The Glycemic Index Explained

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Counting carbs is out; the glycemic index is in. But is the glycemic index just another dose of diet hype, or can it really help?

In fact, if used properly, the glycemic index (and even better, the glycemic load) may actually help you to improve your diet and make better food choices. It can also be a great tool for people with diabetes. Just don’t count on it for weight control, though.

Read on to learn more about how to use the glycemic index and the glycemic load, and check out your favourite foods on our glycemic ratings table.

What is the glycemic index?

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Counting carbs is not just a matter of adding two and two together. Other factors also have to be taken into consideration, such as how fast the carbohydrate is digested, and how much it causes your blood sugar levels to rise.

The glycemic index (GI) takes these factors into account when rating a carbohydrate food. A food with a low-GI rating will cause a small, slow rise in blood sugar levels, while a high GI food will cause a fast and dramatic spike. The GI rating of a food is based on glucose – the fastest releasing carbohydrate – having a rating of 100 . A food that releases glucose at half the rate of pure glucose has a GI of 50; a food with a quarter the rate of glucose release has a GI of 25, and so on.

High GI foods, such as white bread, white rice, and jelly beans, have a GI of 70 or more. Medium GI foods, such as bananas, cherries and ice cream have a GI between 56 and 69. Low-GI foods, including mixed-grain breads, legumes, milk and yoghurt, and most fruits, have a GI of 55 or less.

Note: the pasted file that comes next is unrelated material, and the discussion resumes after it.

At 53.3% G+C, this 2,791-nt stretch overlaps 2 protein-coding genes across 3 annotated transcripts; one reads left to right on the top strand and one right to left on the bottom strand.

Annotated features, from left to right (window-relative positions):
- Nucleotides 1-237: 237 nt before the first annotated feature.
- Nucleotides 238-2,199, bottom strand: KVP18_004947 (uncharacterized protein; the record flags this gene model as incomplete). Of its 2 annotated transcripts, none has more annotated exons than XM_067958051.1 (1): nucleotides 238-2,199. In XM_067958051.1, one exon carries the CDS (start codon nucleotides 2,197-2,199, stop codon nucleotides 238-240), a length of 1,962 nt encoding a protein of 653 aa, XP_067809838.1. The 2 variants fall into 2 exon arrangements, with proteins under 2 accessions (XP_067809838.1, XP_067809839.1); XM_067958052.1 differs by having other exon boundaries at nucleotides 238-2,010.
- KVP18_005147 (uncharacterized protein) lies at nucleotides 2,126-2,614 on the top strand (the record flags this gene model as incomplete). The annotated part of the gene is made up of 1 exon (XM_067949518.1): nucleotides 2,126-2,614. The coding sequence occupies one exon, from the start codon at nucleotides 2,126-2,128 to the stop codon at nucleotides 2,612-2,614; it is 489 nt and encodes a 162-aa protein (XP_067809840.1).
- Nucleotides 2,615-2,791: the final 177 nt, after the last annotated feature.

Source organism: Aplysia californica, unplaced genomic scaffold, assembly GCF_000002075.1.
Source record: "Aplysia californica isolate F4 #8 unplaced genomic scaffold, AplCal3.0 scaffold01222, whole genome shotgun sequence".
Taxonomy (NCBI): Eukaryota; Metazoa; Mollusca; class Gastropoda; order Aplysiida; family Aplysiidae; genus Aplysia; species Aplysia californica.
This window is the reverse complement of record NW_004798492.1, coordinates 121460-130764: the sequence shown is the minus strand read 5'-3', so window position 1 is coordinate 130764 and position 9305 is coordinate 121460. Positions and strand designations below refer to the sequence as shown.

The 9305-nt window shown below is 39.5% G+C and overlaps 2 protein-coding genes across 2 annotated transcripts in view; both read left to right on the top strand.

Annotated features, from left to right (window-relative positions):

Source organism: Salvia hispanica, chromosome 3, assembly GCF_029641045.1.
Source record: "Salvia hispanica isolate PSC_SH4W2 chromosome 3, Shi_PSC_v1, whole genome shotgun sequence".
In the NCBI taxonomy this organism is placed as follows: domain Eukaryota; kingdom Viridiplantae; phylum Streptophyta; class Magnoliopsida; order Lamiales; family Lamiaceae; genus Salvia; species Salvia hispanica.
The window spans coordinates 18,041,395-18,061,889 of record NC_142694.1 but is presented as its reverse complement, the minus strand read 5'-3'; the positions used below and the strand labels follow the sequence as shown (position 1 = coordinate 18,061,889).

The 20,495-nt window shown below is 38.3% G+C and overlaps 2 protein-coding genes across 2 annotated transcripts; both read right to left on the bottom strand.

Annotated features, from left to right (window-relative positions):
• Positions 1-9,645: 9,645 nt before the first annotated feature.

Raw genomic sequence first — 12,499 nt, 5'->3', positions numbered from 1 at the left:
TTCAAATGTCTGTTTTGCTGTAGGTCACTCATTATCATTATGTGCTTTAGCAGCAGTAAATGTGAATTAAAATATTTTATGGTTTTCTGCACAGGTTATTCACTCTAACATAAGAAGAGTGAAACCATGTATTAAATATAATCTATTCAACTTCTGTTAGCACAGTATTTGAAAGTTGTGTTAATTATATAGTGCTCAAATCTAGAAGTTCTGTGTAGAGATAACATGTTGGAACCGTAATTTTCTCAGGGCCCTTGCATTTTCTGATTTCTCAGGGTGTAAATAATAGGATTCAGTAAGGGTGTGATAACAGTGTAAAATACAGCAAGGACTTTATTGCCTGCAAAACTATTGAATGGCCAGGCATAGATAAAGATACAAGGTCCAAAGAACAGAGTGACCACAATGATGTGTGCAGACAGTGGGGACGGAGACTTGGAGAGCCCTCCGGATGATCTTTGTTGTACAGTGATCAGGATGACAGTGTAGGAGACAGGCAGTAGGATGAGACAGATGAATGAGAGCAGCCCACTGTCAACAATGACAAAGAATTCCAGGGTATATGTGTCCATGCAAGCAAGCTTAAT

What is the glycemic load?

The glycemic load (GL) goes a step further than the GI by taking into account the amount of carbohydrate in a food. A weak point of the GI is that it fails to do this.

For example, pumpkin has a high GI of 75, but you would have to eat a lot of pumpkin for there to be a steep rise in blood sugar. Because pumpkin has a high GI number, it seems like it is a food to avoid, whereas in fact it is full of excellent nutrients and, when eaten in normal proportions, is unlikely to cause a dramatic influx of blood sugar levels. The GL provides a more practical way of evaluating the effect of carbohydrates on blood sugar by combining both quantity and quality of carbohydrate into one number. Foods low in carbohydrates, such as pumpkin which has only 8g carbs per 100g, do not have much ‘power’ to raise your blood sugar levels. According to the GL system, therefore, pumpkin is given a relatively low rating of 4.

A GL of 20 or more is high, a GL of 11-19 is medium, and a GL of 10 or less is low. Almost all foods with a low GI will also have a low GL, but foods with an intermediate or high GI often have a low GL.